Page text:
Your home networking equipment runs hard, and sometimes it needs a break. Unplugging your modem and router, waiting a minute, and plugging them back in gives these vital pieces of your network an opportunity to clear their working memory and get a fresh start on tasks that may have been bogging them down before.
It may seem too simple to be true, but turning things off and on again can give your internet speeds a boost.
Put your router somewhere else
Many people hide their routers or gateways in closets or (heaven forbid) the basement, but that’s not great for Wi-Fi.
You need to put as few physical barriers between your router and your devices as possible. Things like walls, floors/ceilings, doors, and large furniture can weaken your Wi-Fi signals, particularly at longer distances. Signals, like those from microwaves, Bluetooth speakers, baby monitors, and cordless phones, can also create slow Wi-Fi signals.
For the best Wi-Fi coverage in your home, fix your router in a central location. Or you can put it near where you most usually use the internet, like in a home office.
You can also make use of any outside antennas on your router to get better Wi-Fi coverage. Most router antennas are omnidirectional, so they spread Wi-Fi signals in all directions in an outer circle. That’s excellent if your whole house is one story, but for multistory homes, lay one antenna horizontally, so the Wi-Fi signals spread up and down as well.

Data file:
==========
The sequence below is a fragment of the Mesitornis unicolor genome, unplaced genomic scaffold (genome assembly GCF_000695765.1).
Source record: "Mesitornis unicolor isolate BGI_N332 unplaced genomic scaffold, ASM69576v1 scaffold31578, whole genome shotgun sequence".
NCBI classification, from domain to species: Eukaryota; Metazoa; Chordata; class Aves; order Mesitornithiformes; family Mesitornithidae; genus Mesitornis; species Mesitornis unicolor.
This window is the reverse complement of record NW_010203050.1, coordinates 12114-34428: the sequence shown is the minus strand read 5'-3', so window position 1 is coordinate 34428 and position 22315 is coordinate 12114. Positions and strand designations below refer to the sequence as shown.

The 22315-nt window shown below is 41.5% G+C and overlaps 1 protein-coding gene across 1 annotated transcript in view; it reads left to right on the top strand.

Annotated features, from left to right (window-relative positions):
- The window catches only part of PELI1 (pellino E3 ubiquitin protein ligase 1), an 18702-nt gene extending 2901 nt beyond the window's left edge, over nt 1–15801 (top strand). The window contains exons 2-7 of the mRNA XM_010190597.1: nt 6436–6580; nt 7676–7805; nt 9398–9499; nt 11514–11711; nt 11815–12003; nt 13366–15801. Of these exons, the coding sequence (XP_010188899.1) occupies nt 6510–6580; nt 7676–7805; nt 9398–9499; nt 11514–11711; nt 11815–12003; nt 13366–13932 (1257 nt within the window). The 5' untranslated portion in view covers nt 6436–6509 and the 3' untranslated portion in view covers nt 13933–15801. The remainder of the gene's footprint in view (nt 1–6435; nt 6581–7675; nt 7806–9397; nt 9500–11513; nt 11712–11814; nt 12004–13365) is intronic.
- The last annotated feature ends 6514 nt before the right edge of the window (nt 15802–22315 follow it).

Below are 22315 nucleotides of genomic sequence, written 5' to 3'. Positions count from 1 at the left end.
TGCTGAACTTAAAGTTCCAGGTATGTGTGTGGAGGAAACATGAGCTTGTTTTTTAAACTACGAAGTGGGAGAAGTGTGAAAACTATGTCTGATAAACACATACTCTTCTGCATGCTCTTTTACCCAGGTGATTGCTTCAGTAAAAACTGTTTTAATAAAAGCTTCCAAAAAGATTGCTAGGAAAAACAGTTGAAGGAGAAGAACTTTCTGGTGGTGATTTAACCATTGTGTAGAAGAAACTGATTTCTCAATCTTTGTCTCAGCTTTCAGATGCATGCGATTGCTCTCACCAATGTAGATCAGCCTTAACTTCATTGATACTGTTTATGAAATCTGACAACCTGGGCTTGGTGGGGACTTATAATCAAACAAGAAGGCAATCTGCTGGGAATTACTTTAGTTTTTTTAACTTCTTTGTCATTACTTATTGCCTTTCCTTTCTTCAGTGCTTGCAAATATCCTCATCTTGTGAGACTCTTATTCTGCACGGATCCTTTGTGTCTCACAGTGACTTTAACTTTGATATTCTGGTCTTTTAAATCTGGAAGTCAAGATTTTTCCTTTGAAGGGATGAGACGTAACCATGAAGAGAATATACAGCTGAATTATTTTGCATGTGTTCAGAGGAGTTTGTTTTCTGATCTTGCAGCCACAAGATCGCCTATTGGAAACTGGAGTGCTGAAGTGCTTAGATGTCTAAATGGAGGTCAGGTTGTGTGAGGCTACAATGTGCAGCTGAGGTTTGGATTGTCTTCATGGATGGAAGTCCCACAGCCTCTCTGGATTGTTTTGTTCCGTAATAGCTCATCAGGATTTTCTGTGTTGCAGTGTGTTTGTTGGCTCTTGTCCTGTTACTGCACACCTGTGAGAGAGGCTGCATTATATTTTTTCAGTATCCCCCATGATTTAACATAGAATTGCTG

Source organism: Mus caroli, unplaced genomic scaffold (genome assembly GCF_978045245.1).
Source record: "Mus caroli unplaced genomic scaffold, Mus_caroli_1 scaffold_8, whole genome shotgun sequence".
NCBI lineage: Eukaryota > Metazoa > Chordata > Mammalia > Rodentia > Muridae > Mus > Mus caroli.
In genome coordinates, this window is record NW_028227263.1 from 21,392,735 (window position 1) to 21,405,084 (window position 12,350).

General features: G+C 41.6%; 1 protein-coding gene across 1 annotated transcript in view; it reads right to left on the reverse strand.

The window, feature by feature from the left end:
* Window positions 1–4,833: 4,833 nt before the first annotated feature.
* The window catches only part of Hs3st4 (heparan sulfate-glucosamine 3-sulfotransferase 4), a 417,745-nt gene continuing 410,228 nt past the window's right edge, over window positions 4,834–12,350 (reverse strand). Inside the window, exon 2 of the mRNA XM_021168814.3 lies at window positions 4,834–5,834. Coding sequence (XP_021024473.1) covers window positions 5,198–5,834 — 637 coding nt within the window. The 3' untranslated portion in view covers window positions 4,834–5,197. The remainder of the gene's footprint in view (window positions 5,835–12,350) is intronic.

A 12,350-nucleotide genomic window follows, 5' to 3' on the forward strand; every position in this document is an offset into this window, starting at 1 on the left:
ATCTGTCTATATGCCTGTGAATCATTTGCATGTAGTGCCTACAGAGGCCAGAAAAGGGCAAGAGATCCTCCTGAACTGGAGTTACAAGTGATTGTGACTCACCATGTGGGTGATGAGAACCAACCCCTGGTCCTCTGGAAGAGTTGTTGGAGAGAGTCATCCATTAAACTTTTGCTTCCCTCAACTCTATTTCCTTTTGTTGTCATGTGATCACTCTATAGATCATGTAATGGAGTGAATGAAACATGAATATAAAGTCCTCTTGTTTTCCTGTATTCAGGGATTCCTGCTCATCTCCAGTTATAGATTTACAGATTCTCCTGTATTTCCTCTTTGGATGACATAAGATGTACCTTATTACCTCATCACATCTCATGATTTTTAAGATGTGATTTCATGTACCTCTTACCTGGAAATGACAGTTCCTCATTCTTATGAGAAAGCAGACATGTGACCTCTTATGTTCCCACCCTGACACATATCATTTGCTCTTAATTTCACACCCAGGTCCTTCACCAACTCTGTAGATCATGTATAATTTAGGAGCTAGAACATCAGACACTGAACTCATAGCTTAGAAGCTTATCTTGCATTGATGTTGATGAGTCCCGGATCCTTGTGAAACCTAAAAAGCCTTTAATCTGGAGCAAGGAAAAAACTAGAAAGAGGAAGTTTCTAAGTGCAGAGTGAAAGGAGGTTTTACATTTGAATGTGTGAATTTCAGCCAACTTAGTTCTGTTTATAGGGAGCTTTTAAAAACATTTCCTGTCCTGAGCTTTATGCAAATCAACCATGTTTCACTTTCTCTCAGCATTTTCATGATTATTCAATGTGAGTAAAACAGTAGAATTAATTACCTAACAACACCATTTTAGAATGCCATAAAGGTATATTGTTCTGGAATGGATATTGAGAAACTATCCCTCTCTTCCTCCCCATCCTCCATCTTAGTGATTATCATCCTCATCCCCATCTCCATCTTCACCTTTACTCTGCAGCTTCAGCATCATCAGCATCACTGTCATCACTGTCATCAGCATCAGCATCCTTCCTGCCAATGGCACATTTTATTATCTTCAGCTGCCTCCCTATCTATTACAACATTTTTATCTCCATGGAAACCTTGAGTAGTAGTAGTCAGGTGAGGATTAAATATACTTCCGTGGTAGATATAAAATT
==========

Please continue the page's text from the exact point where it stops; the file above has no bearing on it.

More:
Use the internet during off-peak hours
If you know there’s a big download in your future—like your MacBook has to upgrade to the latest OSX or a new patch for Overwatch is dropping—you might want to download it when you don’t require to do anything else online, like in the middle of the night.
If your internet gets too slow to stream during some peak hours, download episodes of your shows earlier in the day (or again, in the middle of the night), so you’ll be willing to binge-watch all of Avatar: The Last Airbender on Netflix without any buffering interruptions.